From RE272's review:
When I first plug RE272 into HM801 (with the balanced amp module installed), I know I am listening to a very special IEM. To be fair, I have listened to StepDance for a while now (which Active Balanced Ground provides similar effect as a true balanced setup) and the most IEM don’t seem to take the full advantage of it. Yes, they all sound better with StepDance, but they all sound really good on Meier Audio previous generation Corda 3MOVE as well – and I can’t say Stepdance is taking them to the next level. Well, not till RE272. Both (balanced) HM801 and StepDance do one incredible thing to RE272. They make RE272 sounds effortless, like taking an invisible barrier away from RE272 and expend the dynamic to multi-dimensions. Everything sounds more refined and layered, and most importantly, the slight mid forwardness is gone and the bass begins to show texture and depth. It is analytical but not excessively bright, warm yet remains mostly neutral, extends from one end of the frequency to another end without sounding lacking or overly done in any particular area. It is as close to a perfect equilibrium as I can imagine, if there is such a thing in the IEM world.
As far as my impression goes, the balanced amp module is on par of StepDance. With typical good portable amps, revelation seems to be the key in presentation where pros and cons of the headphone will be exposed. With balanced amps, or at least the balanced amp module and the semi-balanced StepDance, smooth and effortless are what come into my mind. They are not trying to reveal anything, yet still sound very competent and musical at the same time. That’s something very unique to the balanced audio’s world. It only makes more apparent when comparing the HM801’s single-ended headphone-out with the balanced-out since they are coming from the same amp module. The single-ended headphone-out just doesn’t sound quite as good. In fact, I think I even prefer the stock OPA2107 amp module over the single-ended output from the balanced amp module. As I have said before, implementation is the key here – and perhaps the synergy between the amp module and the headphone as well. With HE300, improvement is there but relatively small. With RE272 however, the transformation couldn’t have been more obvious and enjoyable.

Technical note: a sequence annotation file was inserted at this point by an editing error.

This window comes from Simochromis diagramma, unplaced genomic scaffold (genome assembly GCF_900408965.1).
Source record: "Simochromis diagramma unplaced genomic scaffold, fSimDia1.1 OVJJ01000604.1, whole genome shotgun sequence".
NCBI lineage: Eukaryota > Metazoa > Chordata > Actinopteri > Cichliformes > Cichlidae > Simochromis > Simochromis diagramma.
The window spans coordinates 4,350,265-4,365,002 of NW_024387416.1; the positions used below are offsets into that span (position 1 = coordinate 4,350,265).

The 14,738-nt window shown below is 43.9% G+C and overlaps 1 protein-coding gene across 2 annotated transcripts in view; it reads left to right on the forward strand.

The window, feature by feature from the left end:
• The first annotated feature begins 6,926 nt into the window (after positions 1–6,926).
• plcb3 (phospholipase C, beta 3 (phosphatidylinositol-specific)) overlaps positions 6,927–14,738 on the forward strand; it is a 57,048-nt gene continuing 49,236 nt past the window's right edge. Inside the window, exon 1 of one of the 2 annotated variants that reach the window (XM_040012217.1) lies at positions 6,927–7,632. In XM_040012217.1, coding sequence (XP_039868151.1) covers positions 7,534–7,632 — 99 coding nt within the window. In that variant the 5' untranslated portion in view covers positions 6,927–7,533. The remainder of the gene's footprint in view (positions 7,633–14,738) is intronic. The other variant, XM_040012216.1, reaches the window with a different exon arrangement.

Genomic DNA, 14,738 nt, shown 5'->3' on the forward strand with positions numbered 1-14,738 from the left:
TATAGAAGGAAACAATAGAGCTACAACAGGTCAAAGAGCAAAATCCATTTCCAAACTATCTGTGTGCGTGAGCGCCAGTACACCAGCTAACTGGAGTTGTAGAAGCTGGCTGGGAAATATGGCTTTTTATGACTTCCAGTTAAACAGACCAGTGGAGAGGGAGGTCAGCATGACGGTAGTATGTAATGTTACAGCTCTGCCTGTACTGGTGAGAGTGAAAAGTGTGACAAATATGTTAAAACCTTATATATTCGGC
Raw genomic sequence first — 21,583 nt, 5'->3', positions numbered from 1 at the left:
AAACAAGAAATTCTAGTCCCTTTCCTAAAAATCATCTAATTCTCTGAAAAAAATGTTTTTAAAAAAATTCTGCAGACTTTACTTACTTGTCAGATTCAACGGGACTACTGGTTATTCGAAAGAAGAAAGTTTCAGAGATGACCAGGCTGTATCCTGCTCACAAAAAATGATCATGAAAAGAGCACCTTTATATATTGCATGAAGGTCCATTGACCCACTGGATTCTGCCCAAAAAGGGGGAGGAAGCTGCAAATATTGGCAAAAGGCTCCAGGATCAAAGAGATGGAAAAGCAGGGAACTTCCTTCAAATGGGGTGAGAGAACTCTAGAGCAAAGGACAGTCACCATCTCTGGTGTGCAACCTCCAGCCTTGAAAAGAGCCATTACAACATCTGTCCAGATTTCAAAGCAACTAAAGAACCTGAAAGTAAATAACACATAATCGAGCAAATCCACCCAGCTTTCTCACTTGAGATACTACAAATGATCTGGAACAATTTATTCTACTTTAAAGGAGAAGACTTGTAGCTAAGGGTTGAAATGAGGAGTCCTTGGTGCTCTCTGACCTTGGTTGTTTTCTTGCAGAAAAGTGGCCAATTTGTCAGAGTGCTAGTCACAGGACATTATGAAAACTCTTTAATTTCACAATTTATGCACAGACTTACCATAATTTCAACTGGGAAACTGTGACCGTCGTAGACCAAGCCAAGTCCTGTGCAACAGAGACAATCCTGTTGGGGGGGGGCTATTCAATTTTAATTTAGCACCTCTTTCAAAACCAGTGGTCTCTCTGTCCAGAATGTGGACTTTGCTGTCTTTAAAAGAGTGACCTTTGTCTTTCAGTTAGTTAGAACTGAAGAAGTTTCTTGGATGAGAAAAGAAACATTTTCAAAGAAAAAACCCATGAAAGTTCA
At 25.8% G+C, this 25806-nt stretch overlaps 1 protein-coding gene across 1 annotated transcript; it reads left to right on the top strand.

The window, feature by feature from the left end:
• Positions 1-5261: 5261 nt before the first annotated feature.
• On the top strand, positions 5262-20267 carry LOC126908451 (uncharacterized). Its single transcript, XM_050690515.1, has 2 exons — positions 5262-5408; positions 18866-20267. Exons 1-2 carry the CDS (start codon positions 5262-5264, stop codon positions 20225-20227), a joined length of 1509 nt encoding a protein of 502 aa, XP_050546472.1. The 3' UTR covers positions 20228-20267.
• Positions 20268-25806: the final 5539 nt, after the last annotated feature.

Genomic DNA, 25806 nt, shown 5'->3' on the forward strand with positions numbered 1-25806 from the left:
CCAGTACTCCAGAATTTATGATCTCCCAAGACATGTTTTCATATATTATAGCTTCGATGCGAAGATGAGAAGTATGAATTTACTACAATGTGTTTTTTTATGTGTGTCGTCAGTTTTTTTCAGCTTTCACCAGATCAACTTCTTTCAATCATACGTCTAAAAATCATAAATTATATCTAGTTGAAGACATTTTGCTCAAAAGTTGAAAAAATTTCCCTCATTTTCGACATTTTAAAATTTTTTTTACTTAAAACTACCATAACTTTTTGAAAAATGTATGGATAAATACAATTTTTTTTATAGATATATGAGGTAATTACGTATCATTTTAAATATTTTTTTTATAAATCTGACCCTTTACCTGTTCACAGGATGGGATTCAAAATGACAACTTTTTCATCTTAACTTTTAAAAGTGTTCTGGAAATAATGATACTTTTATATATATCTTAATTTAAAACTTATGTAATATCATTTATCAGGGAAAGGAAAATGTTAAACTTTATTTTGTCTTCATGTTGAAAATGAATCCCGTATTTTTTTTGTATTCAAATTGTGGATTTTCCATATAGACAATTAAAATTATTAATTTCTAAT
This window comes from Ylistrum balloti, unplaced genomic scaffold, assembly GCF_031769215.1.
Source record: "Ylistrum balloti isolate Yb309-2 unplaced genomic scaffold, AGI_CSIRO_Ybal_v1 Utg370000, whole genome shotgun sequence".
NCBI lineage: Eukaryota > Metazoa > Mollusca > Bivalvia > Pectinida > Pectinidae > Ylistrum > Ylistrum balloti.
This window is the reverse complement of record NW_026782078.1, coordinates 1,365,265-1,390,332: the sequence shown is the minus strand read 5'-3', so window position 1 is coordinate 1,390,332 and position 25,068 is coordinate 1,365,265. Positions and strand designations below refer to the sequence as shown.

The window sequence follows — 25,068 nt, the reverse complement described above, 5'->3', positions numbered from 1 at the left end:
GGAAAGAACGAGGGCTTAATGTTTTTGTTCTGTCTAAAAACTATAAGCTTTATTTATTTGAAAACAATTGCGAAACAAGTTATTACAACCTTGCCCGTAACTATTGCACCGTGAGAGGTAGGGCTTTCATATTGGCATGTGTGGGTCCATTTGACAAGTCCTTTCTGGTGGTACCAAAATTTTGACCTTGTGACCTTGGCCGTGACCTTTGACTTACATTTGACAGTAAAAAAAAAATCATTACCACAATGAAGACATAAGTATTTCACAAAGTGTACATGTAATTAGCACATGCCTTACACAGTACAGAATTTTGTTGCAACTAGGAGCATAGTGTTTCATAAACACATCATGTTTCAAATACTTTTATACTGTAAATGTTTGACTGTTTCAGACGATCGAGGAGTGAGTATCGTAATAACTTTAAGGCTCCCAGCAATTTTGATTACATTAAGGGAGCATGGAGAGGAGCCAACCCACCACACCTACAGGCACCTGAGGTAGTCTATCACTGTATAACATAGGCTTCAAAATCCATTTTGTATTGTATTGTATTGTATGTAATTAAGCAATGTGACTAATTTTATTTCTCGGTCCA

Bringing balanced audio to a portable music player is an achievement of its own, but it does come with a hefty price tag of $250. Nevertheless, the balanced amp module is still cheaper than most standalone portable balanced amp and definitely a great addon to the HM801. Since you have to own the HM801 in the first place, perhaps ‘best-bang-for-buck’ isn’t really your top priority. The temptation of a great sounding, true balanced portable setup is however, the real attraction of the balanced amp module.
*Thanks to Head-Direct for the Balanced Amp Module sample.